COVID-19 Could Increase Workers Compensation Claims

26 Mar

As many employees shift to working from home in an attempt to flatten the COVID-19 curve, employers could see an increase in workers compensation claims according to industry experts. 

“We’re probably going to see more claims,” said Jeffrey Smagacz, Nashville-based ergonomics practice leader for Marsh LLC said in a recent Business Insurance article.  

Employers should be prepared for unique claims that can arise as workers hunker down at home to work. An employee that trips over a cord or other object in their home office could end up filing a worker’s comp claim. 

“This is something that opens up another exposure for employers who are not used to having their workers work from home,” said Dennis Tierney, Marsh’s Norwalk, Connecticut-based national director of workers compensation claims in the Business Insurance article. He added that “Most companies with telecommuters already know the drill about ensuring safe workspaces. Much of the risk gets leveraged with proper communication and training.”

Experts advise providing telecommuters with checklists that ensure the safety of their workplace and equipment. These checklists can cover a variety of subjects such as cleaning up clutter and proper placement of computer screens to avoid injury. 

According to industry statistics, telecommuting has increased over 140 percent since 2005 and roughly half of U.S. employers have jobs that are compatible with working from home. This is number is going to increase as coronavirus continues to spread. 

This can lead to injuries as employees could be working from a kitchen table that is too high or working on a couch that doesn’t provide the proper support. Any number of situations could lead to an injury or reoccurring injury such as carpal tunnel or back problems. 

Crowded Workspaces Can Lead to Injuries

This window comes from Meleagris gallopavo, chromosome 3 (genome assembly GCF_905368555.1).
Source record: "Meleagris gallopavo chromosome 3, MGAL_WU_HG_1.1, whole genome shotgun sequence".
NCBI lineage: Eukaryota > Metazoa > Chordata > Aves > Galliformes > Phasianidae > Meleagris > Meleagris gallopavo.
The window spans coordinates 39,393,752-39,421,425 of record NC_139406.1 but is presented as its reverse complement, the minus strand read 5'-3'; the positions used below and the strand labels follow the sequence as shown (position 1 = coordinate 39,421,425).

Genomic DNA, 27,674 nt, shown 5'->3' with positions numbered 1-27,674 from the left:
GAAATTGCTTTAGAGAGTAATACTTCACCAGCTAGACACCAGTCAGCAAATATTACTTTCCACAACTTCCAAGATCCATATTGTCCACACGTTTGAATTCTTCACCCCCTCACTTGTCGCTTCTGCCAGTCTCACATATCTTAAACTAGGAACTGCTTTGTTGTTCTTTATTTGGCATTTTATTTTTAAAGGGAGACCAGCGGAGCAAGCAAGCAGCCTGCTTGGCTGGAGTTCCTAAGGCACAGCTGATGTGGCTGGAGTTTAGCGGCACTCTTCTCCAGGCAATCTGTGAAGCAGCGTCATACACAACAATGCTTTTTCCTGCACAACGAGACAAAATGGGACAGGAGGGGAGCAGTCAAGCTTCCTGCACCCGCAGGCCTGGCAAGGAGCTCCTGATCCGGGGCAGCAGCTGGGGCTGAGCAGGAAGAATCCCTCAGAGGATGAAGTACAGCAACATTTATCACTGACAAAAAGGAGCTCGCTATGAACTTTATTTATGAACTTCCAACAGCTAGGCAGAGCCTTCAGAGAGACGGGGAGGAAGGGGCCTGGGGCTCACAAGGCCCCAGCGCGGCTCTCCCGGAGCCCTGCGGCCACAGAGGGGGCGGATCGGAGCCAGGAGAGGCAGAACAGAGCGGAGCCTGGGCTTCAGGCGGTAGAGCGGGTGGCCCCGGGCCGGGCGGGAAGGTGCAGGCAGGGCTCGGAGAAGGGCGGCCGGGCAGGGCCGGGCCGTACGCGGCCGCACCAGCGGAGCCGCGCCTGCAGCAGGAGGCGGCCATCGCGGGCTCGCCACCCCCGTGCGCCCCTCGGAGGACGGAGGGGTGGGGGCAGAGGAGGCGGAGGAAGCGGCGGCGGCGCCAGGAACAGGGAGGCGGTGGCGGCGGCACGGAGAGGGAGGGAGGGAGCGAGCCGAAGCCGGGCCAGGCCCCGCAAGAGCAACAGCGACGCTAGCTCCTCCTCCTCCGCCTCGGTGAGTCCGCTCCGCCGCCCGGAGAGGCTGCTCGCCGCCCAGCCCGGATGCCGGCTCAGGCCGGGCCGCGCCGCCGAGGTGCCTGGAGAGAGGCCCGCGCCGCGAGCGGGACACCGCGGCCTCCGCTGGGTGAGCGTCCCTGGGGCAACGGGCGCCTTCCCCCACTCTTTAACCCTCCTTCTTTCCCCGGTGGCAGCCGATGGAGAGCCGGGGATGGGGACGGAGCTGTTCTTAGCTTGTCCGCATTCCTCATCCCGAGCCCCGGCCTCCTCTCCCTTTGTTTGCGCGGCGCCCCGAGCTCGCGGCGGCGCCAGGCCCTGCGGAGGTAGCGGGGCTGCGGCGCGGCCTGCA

Shared workspaces can also lead to injuries. As employees share space with their spouse, children and in many cases, aging parents, this can lead to awkward situations and less than ideal workspaces. 

“A worker may be sharing that space with their 12-year-old’s science project, or their partner’s other hobbies or work, especially if they’re only working from home a couple of days a week,” Matt Zender, Salinas, California-based senior vice president of workers compensation strategy at AmTrust Financial Services Inc. pointed out in the Business Insurance article. “This commingling can lead to some awkward workspaces that can lead to injuries over time,” he continued. 

Experts expect to see more ergonomic injuries as workers incorporate harmful behaviors to their working lives. Using a laptop on a couch or a screen that is not at the proper height as well as working in a kitchen chair for eight hours a day can all have serious repercussions and result in injuries. 

Experts recommend that employers make sure their employees have the proper equipment and training to make sure they are using a proper position when working from home. Otherwise they may start to see an increase of workers comp claims. 

“Employers may see an uptick in claims of back discomfort, particularly lower back, as well as neck discomfort and arm tendonitis,” Mr. Smagacz said in the Business Insurance article.

Should You Provide Equipment to Telecommuters

Another issue that employers may have to deal with is requests by homebound employees for equipment, such as a chair, docking station or additional screen. Employers should be aware that if they do accommodate these types of requests they need to consider who will deliver the equipment, set it up and go over safety training with the remote employee. They also need to think about what happens to the equipment when the crisis has passed and the employee returns to the office. 

Regulation regarding telecommuting is fairly lax on a state and federal level so companies may be on their own when it comes to making decisions on how to support their employees when they work from home. According to industry experts, the U.S. Occupational Safety and Health Administration has “repeatedly” said that it has no interest in investigating the safety of home offices, leaving companies on their own.

This could change after the COVID-19 crisis as many experts expect there to be a massive increase of employees working from home. 

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